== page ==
Apple TV Plus is incredibly cheap – so, should Netflix be worried?

A still from the Apple TV Plus show, See. (Image credit: Apple)

At the iPhone 11 launch in San Cupertino, Tim Cook finally revealed how much Apple's soon-to-be-released streaming platform, Apple TV Plus will cost – and it's set to be incredibly cheap. 

Launching on November 1, Apple TV Plus will cost just $4.99 / £4.99 / AU$7.99 per month, and to sweeten the deal even further, you'll get a year's free subscription when you buy an iPhone, iPad, Mac, or Apple TV device. 

The subscription can be split between up to six family members, and it nearly halves the cost of Netflix's cheapest subscription plan, which stands at $9 / £5.99 / AU$9.99. 

For anyone keeping an eye on their monthly outgoings, that lower price could well entice them away from Netflix and onto Apple's fledgling streaming service. 

But is a $4 price cut enough to lure people away from the home of streaming hits like Orange is the New Black, GLOW, Bojack Horseman, and Maniac?

That's not to say Apple TV Plus doesn't have its own shows to shout about; Steven Spielberg announced that he's resurrecting his 'Amazing Stories' anthology series that first hit our screens in the mid-eighties, while Jennifer Aniston, Reese Witherspoon, and Steve Carrell are set to star in The Morning Show, a series that examines the ”complex relationships between men and women in the workplace” in the framework of a morning news show.

In fact, the iPhone 11 launch saw Cook gleefully reveal that The Morning Show trailer is "one of the most watched for any TV show ever" having been viewed "over 100 million times".

There's no doubt about it; Apple is pouring heaps of resources into its upcoming streaming service, with celebrities as diverse as Oprah Winfrey, Jason Momoa, and Prince Harry associated with Apple TV Plus original shows. 

While these shows may sound great, it doesn't look like Apple will be able to match the sheer volume of content on offer from Netflix at launch, even if it does intend to release new originals every month. 

apple tv plus

A still from The Morning Show trailer. (Image credit: Apple)

No comfort TV

There's also no syndicated content – so all the shows you love to binge like Friends, Breaking Bad, and Rick and Morty won't be available to stream on Apple TV Plus - for comfort-viewing like this, Netflix will likely still reign supreme, or you'll have to purchase them separately through Apple's digital download store.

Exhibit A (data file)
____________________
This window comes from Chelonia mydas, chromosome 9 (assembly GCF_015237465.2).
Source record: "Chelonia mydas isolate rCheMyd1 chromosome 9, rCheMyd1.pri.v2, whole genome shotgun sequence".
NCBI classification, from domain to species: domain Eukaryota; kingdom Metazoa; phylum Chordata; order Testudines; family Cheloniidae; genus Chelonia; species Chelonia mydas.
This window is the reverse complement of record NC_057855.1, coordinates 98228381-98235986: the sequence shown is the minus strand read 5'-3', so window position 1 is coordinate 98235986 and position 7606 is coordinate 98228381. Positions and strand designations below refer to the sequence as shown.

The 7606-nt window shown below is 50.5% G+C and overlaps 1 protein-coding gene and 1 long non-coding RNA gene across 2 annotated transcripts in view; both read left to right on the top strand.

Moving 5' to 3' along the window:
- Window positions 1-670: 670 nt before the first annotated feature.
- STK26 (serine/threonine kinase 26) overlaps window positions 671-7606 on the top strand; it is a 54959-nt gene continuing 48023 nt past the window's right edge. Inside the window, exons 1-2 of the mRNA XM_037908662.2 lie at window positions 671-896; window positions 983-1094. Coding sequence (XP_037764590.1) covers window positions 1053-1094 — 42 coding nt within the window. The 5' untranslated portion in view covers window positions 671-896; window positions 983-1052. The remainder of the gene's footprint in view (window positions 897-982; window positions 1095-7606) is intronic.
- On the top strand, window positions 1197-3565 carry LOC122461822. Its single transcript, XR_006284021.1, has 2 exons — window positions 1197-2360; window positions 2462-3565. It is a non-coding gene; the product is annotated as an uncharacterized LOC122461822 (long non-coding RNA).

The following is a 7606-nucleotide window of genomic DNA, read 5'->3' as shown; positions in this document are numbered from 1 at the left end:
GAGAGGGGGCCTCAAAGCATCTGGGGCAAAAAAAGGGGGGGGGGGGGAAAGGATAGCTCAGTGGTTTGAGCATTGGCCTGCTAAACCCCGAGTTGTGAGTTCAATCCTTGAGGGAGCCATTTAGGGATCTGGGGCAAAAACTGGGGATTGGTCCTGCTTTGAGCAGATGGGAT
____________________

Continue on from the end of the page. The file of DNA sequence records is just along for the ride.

There's also a gaping film-shaped hole in Apple's streaming service currently, and while the quality of the films licensed by Netflix has historically been hit-and-miss, Netflix is fast becoming a respected player in the world of film distribution when it comes to its own in-house film productions.

Since Netflix Original Roma took the award for Best Cinematography, Best Director, and Best Foreign Language Film at the Oscars earlier this year, the platform has paved the way for streaming services to find a place at the table amongst the Hollywood elite.

There's no reason why Apple can't do this too, especially with the number of respected directors, producers, and actors it has on board with Apple TV Plus, but don't count on it happening in the next 12 months. 

After all, Apple TV Plus is just getting started, and Cook's primary concern will be gaining a large subscriber base as soon as possible – as the world's largest streaming platform, Netflix has the luxury of pursuing Oscar success.

Right now, it's clear Apple TV Plus just can't compete with the huge bevy of original and syndicated shows that Netflix has at its fingertips, and Netflix will likely remain king of the streaming sphere for the next few years at least. 

However, Apple TV Plus' low price point means that it has a better chance of toppling the streaming giant than many would first have thought – even if those odds are pretty slim to start with. 

Olivia Tambini

Olivia was previously TechRadar's Senior Editor - Home Entertainment, covering everything from headphones to TVs. Based in London, she's a popular music graduate who worked in the music industry before finding her calling in journalism. She's previously been interviewed on BBC Radio 5 Live on the subject of multi-room audio, chaired panel discussions on diversity in music festival lineups, and her bylines include T3, Stereoboard, What to Watch, Top Ten Reviews, Creative Bloq, and Croco Magazine. Olivia now has a career in PR.